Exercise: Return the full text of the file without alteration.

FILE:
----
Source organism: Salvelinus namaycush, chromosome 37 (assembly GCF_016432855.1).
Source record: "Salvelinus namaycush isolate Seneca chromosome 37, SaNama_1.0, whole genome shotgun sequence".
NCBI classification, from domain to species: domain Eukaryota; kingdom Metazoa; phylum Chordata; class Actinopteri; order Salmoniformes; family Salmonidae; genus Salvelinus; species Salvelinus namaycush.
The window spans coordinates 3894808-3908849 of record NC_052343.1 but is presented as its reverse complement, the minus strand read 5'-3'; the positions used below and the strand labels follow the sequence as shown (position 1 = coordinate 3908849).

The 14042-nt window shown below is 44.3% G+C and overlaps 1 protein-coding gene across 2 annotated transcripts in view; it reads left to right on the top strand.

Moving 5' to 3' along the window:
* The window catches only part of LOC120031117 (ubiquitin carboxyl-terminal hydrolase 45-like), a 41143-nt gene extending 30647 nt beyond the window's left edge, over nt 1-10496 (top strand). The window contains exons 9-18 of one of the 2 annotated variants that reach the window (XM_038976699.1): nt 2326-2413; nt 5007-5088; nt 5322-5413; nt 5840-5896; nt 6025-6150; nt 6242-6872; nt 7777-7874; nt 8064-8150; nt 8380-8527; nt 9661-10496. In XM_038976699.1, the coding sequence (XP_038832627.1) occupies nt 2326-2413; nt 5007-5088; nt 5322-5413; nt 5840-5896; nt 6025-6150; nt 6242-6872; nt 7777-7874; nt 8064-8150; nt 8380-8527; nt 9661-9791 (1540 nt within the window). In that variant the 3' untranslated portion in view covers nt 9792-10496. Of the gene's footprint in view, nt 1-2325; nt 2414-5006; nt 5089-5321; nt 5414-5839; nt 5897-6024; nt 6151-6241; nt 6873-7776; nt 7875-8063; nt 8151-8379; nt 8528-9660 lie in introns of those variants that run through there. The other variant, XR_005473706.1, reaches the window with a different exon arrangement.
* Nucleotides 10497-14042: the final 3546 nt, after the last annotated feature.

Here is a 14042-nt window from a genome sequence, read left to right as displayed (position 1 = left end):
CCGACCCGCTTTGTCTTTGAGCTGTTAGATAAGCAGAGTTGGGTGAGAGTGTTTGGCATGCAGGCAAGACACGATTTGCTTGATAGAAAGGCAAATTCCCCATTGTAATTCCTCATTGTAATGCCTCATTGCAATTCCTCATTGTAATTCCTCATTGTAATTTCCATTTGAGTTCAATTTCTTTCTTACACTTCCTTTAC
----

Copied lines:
Source organism: Salvelinus namaycush, chromosome 37 (assembly GCF_016432855.1).
Source record: "Salvelinus namaycush isolate Seneca chromosome 37, SaNama_1.0, whole genome shotgun sequence".
NCBI classification, from domain to species: domain Eukaryota; kingdom Metazoa; phylum Chordata; class Actinopteri; order Salmoniformes; family Salmonidae; genus Salvelinus; species Salvelinus namaycush.
The window spans coordinates 3894808-3908849 of record NC_052343.1 but is presented as its reverse complement, the minus strand read 5'-3'; the positions used below and the strand labels follow the sequence as shown (position 1 = coordinate 3908849).

The 14042-nt window shown below is 44.3% G+C and overlaps 1 protein-coding gene across 2 annotated transcripts in view; it reads left to right on the top strand.

Moving 5' to 3' along the window:
* The window catches only part of LOC120031117 (ubiquitin carboxyl-terminal hydrolase 45-like), a 41143-nt gene extending 30647 nt beyond the window's left edge, over nt 1-10496 (top strand). The window contains exons 9-18 of one of the 2 annotated variants that reach the window (XM_038976699.1): nt 2326-2413; nt 5007-5088; nt 5322-5413; nt 5840-5896; nt 6025-6150; nt 6242-6872; nt 7777-7874; nt 8064-8150; nt 8380-8527; nt 9661-10496. In XM_038976699.1, the coding sequence (XP_038832627.1) occupies nt 2326-2413; nt 5007-5088; nt 5322-5413; nt 5840-5896; nt 6025-6150; nt 6242-6872; nt 7777-7874; nt 8064-8150; nt 8380-8527; nt 9661-9791 (1540 nt within the window). In that variant the 3' untranslated portion in view covers nt 9792-10496. Of the gene's footprint in view, nt 1-2325; nt 2414-5006; nt 5089-5321; nt 5414-5839; nt 5897-6024; nt 6151-6241; nt 6873-7776; nt 7875-8063; nt 8151-8379; nt 8528-9660 lie in introns of those variants that run through there. The other variant, XR_005473706.1, reaches the window with a different exon arrangement.
* Nucleotides 10497-14042: the final 3546 nt, after the last annotated feature.

Here is a 14042-nt window from a genome sequence, read left to right as displayed (position 1 = left end):
CCGACCCGCTTTGTCTTTGAGCTGTTAGATAAGCAGAGTTGGGTGAGAGTGTTTGGCATGCAGGCAAGACACGATTTGCTTGATAGAAAGGCAAATTCCCCATTGTAATTCCTCATTGTAATGCCTCATTGCAATTCCTCATTGTAATTCCTCATTGTAATTTCCATTTGAGTTCAATTTCTTTCTTACACTTCCTTTAC